Posted by Michael Andersen (Contributor) on April 21st, 2016 at 5:10 pm
Portland’s regional government unanimously approved a plan to allow mountain biking trails in the North Tualatin Mountains Natural Area Thursday in a session that gushed with praise.
“This project took a lot more work than I thought it was going to,” said Metro Councilor Sam Chase, whose district includes the natural area just north of Forest Park, to chuckles around the room. “We have really come to a fantastic place.”
The vote came despite organized objections from a cluster of people who live nearby, in some cases with property immediately bordering the public land. As we reported last week, some of them held a protest outside Metro’s headquarters to argue that allowing mountain biking trails in the natural area would do undue harm to local wildlife.
“Yes, any time a human being enters a natural area, that has an impact on the environment,” Chase conceded Thursday. “But by creating access, we’re also creating stewards for this natural area.”
Allowing limited development enough to let the public enjoy a natural area also helps the environment by reducing pressure for urban sprawl, Chase said: “It allows us to have a compact urban form, because instead of everybody having to have their own big backyard, we all share a big backyard.”
Outside Metro’s council chambers after the vote, people exchanged hugs and high fives.
“I’m so proud of our members for handling this process in an adult, professional way,” said Andrew Jansky of the Northwest Trail Alliance, who was the only member of the public to testify at Thursday’s meeting.
Jansky, the mountain-bike recreation group’s advocacy chair, said Metro’s plan was a milestone in part because it’s the first time a Portland-area agency has validated “the idea that bikes and nature are compatible.”
“It’s always been thought that bikes and nature can’t coexist,” he said. “This planning effort shows that they can coexist and are not mutually exclusive.”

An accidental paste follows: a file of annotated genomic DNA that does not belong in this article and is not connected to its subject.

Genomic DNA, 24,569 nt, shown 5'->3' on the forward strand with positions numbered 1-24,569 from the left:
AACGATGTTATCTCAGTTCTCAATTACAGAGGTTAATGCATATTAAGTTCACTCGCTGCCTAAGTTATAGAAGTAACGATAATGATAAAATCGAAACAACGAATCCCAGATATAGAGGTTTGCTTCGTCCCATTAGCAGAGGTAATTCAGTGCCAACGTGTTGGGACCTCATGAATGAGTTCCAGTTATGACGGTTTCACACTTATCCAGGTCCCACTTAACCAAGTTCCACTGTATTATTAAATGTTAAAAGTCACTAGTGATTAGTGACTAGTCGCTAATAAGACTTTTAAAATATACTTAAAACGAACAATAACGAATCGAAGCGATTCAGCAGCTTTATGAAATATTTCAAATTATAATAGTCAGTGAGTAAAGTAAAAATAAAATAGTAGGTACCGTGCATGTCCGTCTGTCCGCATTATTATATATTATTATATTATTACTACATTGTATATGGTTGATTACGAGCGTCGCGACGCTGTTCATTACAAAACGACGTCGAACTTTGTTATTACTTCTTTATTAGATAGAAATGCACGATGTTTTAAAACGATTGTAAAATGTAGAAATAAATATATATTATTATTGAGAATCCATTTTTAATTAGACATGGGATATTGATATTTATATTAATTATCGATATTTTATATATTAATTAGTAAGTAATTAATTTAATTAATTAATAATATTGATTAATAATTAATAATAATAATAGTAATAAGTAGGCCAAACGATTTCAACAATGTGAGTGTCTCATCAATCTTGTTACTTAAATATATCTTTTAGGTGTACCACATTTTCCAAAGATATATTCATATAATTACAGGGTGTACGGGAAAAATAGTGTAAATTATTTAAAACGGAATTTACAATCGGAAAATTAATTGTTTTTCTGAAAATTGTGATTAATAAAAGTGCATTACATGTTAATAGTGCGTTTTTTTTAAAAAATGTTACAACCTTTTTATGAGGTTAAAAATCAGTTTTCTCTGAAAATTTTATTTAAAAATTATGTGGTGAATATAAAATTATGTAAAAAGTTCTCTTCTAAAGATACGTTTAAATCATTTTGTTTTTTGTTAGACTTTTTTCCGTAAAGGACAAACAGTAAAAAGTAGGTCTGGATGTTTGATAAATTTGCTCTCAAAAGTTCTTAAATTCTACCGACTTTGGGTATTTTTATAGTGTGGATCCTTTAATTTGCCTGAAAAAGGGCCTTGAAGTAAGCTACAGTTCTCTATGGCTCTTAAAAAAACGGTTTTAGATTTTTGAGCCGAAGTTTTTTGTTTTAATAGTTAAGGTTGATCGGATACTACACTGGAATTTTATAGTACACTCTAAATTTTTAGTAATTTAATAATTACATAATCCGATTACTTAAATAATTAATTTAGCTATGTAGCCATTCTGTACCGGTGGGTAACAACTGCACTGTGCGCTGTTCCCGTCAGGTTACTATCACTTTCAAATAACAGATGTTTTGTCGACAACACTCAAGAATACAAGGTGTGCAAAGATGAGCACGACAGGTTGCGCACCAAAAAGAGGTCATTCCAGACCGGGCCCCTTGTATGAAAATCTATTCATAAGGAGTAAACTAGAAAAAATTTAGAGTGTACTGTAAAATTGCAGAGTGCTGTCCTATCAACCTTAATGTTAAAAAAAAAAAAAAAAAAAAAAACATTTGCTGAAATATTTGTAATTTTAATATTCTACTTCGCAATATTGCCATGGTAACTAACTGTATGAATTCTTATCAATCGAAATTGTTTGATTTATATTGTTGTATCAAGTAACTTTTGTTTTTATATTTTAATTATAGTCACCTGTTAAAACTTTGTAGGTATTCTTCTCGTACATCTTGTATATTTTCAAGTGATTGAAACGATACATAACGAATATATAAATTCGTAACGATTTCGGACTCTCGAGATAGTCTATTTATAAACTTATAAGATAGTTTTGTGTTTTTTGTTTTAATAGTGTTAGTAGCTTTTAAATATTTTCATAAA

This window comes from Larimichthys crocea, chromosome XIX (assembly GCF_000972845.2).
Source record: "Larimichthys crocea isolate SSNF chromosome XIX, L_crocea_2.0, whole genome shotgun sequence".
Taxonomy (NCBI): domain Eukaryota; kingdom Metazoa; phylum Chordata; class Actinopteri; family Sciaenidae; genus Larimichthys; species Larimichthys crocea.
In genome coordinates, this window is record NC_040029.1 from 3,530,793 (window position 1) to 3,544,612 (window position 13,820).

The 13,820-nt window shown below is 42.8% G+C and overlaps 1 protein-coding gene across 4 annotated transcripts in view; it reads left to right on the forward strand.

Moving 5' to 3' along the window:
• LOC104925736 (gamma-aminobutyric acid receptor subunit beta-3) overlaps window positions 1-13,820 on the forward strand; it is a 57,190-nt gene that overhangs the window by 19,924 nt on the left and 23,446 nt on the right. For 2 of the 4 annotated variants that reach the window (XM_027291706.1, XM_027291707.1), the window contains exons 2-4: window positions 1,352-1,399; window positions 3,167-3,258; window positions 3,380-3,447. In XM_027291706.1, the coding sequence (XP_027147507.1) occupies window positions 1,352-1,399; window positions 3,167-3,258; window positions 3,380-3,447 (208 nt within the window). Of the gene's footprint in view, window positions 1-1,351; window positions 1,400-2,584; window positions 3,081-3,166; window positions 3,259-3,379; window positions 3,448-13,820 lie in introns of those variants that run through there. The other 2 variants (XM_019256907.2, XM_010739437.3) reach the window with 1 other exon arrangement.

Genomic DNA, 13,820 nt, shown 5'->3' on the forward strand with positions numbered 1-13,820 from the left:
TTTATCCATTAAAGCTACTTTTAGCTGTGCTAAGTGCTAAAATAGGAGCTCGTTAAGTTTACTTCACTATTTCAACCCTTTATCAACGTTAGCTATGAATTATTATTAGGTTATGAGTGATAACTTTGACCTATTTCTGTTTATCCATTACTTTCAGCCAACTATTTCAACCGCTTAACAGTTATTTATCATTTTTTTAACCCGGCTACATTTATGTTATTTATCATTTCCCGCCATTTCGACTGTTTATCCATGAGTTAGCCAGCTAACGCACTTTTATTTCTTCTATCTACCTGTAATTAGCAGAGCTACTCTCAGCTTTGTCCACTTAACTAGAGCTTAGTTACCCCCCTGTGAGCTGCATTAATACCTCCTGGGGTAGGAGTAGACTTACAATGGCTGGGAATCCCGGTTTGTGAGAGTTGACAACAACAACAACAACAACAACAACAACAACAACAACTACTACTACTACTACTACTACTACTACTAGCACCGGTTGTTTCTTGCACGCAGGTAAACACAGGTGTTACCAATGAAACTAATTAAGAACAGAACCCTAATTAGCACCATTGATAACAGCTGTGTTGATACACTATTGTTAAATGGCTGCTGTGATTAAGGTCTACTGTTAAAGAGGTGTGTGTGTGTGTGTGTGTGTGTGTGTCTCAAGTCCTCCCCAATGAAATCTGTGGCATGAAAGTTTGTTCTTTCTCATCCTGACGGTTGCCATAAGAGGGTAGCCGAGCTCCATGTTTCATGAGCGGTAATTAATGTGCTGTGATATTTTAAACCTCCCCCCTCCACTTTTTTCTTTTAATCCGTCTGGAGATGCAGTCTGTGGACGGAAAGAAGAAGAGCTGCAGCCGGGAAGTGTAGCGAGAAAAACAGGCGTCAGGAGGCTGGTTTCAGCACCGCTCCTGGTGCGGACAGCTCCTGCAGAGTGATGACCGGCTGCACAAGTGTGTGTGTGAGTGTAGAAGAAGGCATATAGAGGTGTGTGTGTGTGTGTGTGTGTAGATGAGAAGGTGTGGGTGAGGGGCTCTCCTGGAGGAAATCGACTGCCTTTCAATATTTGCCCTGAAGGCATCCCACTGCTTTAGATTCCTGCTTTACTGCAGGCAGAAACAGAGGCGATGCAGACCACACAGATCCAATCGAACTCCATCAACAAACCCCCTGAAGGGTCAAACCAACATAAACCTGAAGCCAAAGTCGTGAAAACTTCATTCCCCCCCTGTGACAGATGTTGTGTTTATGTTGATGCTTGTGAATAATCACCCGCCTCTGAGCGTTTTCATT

You can read about the possible routes planned for the area here.
Shirley Craddick, who represents East Multnomah County on the council, was the only council member to express some skepticism of the plan, which she said emerged from public testimony last week from people who oppose biking trails in the area.
“I thought all of those comments were really valid, and I have to say I left the hearing with some skepticism, saying is this really the right plan?” Craddick said. But the arguments from Metro staff that biking trails can be designed in a way that will be sensitive to wildlife habitat won her over.
“This is a master plan,” she said. “It begins the process.”
The other six Metro councilors expressed less ambivalence.
“This is a great plan,” said Kathryn Harrington, who represents western Washington County. “I am thrilled with it.”
“People are passionate about this land and they have different ideas for how to make the most of it,” said Dan Moeller, Metro’s conservation program director and the top staffer on the project. “Whether you’re a neighbor, a hiker, a cyclist, a conservation advocate or some combination of those, you’re an important part of Metro’s work going forward. Together, we will serve as stewards of the North Tualatin Mountains.”
Jansky, the biking trail advocate, said the advocates who joined forces to support the Metro plan will be better citizens because of this debate.
“They are the future policy regulators, city staffers, planners, voters,” Jansky said. “That younger generation is going to move in with this attitude, and probably in 10 years we’re going to look back and say, ‘Why did this take so long in Portland?'”
Jansky warned that this plan will now need to be followed up with a land-use process to arrive at the details of where the trails will go. It could involve quasi-judicial review by the county government.
“This could just be the false summit,” he said. “We’re going to need members to still be engaged and still provide support for Metro through that process. There will be more public comment opportunities in the Multnomah County land use process. So we can’t quit and rest on our laurels and think that we’re going to be riding on trails in two years. I think that’s an easy mistake to make.”
— Michael Andersen, (503) 333-7824 – firstname.lastname@example.org
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